After about 10-30 seconds the bond should be strong enough to keep the part from jumping out.

Wipe off any excess runny PVC cement. If it sits too long (more than about 3 minutes) on parts of the PVC you aren't welding, it can weaken the structural integrity.

Step 6: Wash Your Hands.

If you wore gloves, like you should have, you shouldn't have to do this step. :P

I don't think it's terrible for you, compared to things out there like benzene, lead, uranium, arsenic, asbestos etc., but I wouldn't want to keep it on my skin for too long. So go scrub down.

If the cement has dried on your skin, it will give you a lovely plastic coating that will peel off like a massive blister and, along with the purple discoloration, will make people think you have a skin disease. Abrasive soaps work really well for getting it off, like Gojo, but any dish soap will work too.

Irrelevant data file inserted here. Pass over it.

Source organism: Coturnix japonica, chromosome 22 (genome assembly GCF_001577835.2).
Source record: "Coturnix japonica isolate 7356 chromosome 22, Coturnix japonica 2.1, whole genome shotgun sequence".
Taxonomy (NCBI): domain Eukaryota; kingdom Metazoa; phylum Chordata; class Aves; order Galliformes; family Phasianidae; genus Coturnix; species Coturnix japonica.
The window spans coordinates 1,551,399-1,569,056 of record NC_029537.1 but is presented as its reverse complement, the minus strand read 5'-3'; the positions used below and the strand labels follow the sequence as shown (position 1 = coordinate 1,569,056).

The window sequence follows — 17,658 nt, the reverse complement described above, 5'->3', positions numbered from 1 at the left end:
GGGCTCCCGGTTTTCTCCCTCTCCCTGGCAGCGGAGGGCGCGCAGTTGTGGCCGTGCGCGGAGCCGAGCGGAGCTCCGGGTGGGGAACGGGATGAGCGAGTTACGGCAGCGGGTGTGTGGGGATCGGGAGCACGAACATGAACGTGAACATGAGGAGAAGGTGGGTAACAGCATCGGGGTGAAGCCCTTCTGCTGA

Other than that, you're done. It will be about an hour before the PVC is really workable, but I personally wouldn't put pressure in it for 24 hours. The instructions say 1-4 hours (depending on diameter) at 60 degrees F, but if you're using it for a pneumatic, you're pretty much doing something that shouldn't be done in the first place with it, so it's good to be safe.

For more info on cure times, see this link:

If you wanna see this parts in action, check out the Colossal Cannon